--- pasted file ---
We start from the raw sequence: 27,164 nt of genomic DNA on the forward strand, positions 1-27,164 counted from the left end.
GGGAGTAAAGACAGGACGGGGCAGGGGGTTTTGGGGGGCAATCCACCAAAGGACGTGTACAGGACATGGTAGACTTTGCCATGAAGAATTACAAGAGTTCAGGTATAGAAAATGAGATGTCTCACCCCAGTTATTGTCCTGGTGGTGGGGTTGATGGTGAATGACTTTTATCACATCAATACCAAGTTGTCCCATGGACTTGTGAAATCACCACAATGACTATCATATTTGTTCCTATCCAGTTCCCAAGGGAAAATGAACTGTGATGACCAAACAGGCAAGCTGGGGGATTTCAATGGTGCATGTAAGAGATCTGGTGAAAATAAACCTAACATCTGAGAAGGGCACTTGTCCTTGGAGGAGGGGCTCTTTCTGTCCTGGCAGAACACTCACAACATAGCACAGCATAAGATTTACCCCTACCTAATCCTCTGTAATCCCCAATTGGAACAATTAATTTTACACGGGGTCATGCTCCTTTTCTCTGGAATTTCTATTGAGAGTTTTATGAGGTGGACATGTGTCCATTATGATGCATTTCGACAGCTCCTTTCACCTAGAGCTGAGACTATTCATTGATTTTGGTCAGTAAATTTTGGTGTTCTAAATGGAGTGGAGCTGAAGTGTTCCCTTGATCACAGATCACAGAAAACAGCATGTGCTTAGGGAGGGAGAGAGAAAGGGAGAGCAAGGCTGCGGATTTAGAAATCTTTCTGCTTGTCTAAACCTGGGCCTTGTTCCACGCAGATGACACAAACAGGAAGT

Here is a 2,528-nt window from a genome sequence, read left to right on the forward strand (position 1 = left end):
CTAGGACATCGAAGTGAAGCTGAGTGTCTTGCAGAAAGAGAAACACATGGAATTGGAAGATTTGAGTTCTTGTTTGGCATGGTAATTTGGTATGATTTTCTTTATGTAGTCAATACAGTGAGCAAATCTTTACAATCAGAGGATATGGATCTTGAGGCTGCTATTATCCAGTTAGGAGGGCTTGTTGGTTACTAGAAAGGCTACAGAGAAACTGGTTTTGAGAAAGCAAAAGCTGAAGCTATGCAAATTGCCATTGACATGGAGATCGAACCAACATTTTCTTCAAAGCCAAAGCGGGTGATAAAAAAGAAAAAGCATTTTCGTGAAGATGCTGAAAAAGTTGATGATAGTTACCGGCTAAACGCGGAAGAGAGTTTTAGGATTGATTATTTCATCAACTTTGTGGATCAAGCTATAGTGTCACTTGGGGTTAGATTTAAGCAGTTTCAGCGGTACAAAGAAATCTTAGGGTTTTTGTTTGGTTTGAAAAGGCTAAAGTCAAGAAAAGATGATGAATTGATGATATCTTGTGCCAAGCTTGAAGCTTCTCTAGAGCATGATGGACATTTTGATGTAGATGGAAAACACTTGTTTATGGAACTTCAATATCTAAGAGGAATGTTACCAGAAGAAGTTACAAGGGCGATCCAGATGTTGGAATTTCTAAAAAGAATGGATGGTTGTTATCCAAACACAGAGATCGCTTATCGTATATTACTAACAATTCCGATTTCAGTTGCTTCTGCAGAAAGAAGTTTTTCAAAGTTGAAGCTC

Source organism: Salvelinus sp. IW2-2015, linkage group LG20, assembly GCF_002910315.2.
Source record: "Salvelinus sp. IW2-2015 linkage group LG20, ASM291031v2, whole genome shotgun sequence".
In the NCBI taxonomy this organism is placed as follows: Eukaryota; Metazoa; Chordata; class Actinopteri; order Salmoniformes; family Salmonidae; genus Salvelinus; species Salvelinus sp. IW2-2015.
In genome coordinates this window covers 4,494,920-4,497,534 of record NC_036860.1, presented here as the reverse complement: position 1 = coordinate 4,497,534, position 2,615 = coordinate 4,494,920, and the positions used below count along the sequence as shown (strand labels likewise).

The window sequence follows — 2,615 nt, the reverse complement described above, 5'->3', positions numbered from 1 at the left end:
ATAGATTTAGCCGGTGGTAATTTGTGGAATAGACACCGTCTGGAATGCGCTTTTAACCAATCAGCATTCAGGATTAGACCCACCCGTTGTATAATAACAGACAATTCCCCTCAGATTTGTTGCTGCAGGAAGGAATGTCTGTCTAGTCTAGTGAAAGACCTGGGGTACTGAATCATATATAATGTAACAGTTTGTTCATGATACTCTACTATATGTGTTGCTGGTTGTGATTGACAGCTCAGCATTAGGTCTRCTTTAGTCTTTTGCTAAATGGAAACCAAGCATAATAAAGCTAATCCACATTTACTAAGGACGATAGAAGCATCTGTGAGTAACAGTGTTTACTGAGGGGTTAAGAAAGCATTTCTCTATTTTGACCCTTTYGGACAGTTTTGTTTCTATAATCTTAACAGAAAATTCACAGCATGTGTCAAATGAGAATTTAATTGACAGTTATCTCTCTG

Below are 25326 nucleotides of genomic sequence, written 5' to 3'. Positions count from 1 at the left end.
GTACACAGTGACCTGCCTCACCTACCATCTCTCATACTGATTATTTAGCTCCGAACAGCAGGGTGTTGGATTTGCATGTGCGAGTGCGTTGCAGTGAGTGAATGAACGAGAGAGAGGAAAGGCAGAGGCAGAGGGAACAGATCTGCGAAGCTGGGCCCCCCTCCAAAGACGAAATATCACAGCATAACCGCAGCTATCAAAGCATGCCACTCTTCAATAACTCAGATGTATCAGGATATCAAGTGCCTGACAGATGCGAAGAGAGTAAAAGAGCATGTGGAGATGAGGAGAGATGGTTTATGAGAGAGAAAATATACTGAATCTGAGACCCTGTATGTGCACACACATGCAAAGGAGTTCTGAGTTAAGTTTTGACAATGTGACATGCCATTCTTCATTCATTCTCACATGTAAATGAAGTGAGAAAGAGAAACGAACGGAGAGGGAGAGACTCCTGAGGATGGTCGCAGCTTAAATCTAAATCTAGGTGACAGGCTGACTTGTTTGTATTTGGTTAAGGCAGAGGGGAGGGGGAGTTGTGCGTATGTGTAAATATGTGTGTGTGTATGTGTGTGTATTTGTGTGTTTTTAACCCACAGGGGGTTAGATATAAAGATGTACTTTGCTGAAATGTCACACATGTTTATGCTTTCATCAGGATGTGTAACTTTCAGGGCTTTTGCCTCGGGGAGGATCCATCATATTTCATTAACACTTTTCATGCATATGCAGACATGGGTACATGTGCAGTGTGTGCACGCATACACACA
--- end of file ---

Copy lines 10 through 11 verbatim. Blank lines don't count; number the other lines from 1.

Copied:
ATAGATTTAGCCGGTGGTAATTTGTGGAATAGACACCGTCTGGAATGCGCTTTTAACCAATCAGCATTCAGGATTAGACCCACCCGTTGTATAATAACAGACAATTCCCCTCAGATTTGTTGCTGCAGGAAGGAATGTCTGTCTAGTCTAGTGAAAGACCTGGGGTACTGAATCATATATAATGTAACAGTTTGTTCATGATACTCTACTATATGTGTTGCTGGTTGTGATTGACAGCTCAGCATTAGGTCTRCTTTAGTCTTTTGCTAAATGGAAACCAAGCATAATAAAGCTAATCCACATTTACTAAGGACGATAGAAGCATCTGTGAGTAACAGTGTTTACTGAGGGGTTAAGAAAGCATTTCTCTATTTTGACCCTTTYGGACAGTTTTGTTTCTATAATCTTAACAGAAAATTCACAGCATGTGTCAAATGAGAATTTAATTGACAGTTATCTCTCTG

Below are 25326 nucleotides of genomic sequence, written 5' to 3'. Positions count from 1 at the left end.